Chemical Peels Share Print Page
During a chemical peel, chemical solutions of varying strengths are carefully brushed onto the skin. The chemicals remove skin cells on the surface of the skin and stimulate the production of new skin cells below. This leaves the skin smoother, less wrinkled, and more youthful in appearance.
Chemical peels can be used effectively for a wide range of skin conditions including:
- Fine lines and wrinkles
- Uneven pigmentation
- Shallow acne scars
- Sun-damaged skin
- Age spots
Chemical peeling can be performed on the face, neck, chest, hands, arms, or legs. It is most effective at changing the appearance on the surface of the skin. Effects of aging in deeper tissues, such as drooping eyelids and loose skin below the chin, must be treated with other procedures.
Chemical peels are categorized by how deeply the chemicals penetrate the skin: superficial, medium, or deep. Superficial peels use mild chemicals, such as alpha-hydroxy acids, which penetrate only the uppermost layer of the epidermis. Medium and deep peels use stronger agents.
A superficial chemical peel is usually sufficient to treat fine lines and wrinkles around the eyes and mouth. These may be referred to as "lunchtime peels". Patients with minimal skin damage often respond best to a series of superficial peels combined with a skin care regimen, including topical retinoids and daily sunscreen use.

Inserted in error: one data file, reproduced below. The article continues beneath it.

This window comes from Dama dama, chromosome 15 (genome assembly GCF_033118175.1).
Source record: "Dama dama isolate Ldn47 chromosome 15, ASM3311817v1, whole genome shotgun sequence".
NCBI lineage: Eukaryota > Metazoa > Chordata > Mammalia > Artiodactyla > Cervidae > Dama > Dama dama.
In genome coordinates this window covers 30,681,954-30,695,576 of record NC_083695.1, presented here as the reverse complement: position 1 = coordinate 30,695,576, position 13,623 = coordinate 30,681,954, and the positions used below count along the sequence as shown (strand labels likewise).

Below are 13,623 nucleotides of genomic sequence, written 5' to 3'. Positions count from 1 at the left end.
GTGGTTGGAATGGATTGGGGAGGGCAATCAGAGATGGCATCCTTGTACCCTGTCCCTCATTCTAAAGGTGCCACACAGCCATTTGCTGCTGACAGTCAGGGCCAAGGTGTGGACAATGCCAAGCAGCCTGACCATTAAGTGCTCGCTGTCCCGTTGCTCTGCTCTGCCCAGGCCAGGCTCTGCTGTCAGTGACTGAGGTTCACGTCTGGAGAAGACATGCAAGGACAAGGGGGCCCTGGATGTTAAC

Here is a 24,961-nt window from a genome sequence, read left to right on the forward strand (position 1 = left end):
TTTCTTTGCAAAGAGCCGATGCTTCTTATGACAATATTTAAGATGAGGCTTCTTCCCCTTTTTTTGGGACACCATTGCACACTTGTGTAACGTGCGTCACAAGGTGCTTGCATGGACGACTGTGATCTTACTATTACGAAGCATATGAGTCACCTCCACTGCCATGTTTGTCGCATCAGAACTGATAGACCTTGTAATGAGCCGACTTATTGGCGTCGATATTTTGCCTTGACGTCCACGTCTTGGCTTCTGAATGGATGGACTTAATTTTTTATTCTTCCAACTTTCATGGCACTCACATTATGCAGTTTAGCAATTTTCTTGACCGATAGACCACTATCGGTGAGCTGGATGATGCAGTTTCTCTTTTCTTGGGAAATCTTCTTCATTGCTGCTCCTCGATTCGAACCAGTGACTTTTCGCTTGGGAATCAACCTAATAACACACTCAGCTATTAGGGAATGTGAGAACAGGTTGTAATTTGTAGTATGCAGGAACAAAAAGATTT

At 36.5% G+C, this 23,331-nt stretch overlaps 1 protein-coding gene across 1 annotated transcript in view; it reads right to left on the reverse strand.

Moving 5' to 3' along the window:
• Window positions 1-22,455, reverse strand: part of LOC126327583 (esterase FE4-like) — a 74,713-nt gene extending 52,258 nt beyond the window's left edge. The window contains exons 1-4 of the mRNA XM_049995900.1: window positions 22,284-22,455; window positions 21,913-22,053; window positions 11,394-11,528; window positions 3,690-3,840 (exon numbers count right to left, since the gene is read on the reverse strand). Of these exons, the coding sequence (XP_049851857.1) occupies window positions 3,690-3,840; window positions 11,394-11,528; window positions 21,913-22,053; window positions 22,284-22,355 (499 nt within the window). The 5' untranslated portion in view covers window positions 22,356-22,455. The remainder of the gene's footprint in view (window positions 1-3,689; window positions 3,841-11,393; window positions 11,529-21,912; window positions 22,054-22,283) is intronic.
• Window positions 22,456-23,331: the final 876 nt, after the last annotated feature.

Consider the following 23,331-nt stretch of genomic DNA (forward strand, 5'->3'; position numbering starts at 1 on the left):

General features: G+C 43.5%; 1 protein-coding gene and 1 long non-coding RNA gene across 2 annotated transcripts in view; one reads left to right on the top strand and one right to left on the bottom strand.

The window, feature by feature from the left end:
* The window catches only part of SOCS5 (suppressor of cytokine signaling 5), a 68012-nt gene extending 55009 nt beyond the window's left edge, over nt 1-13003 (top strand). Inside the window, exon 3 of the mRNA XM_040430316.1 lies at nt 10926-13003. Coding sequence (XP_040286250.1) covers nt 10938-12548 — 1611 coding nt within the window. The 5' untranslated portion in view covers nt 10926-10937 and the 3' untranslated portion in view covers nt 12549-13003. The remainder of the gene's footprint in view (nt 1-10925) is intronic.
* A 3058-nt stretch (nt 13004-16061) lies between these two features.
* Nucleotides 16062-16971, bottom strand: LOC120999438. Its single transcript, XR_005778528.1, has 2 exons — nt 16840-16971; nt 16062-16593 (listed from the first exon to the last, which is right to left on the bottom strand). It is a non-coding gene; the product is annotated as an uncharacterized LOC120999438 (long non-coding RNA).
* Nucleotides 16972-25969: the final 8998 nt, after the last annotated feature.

A medium-depth peel is more effective for patients with moderate skin damage, including age spots, freckles, and actinic keratoses. It may be combined with another treatment such as laser resurfacing for maximum effectiveness.
Deep chemical peels may require bandages to be applied for 1-3 days following treatment. In addition, ointments and creams may be recommended to keep the skin moist. Cosmetics can be applied after about two weeks.
During treatment, most patients experience a warm sensation for about ten minutes, followed by some stinging. Anesthesia may be recommended for deep peels.
In general, the deeper the peel, the longer the recovery. A superficial peel produces redness similar to mild sunburn and lasts 3 to 5 days. Medium or deep peels can make the skin look severely burned, sometimes with blistering and peeling for 7 to 14 days. You may be prescribed pain relievers to reduce the discomfort following a deep peel.
Following a treatment, treat your skin gently. Avoid sun exposure because the renewed skin will be tender and susceptible to injury.
Following a chemical peel, your new skin will be tighter, smoother, and perhaps slightly lighter in color than before surgery.
Images courtesy of Gerald Goldberg, M.D.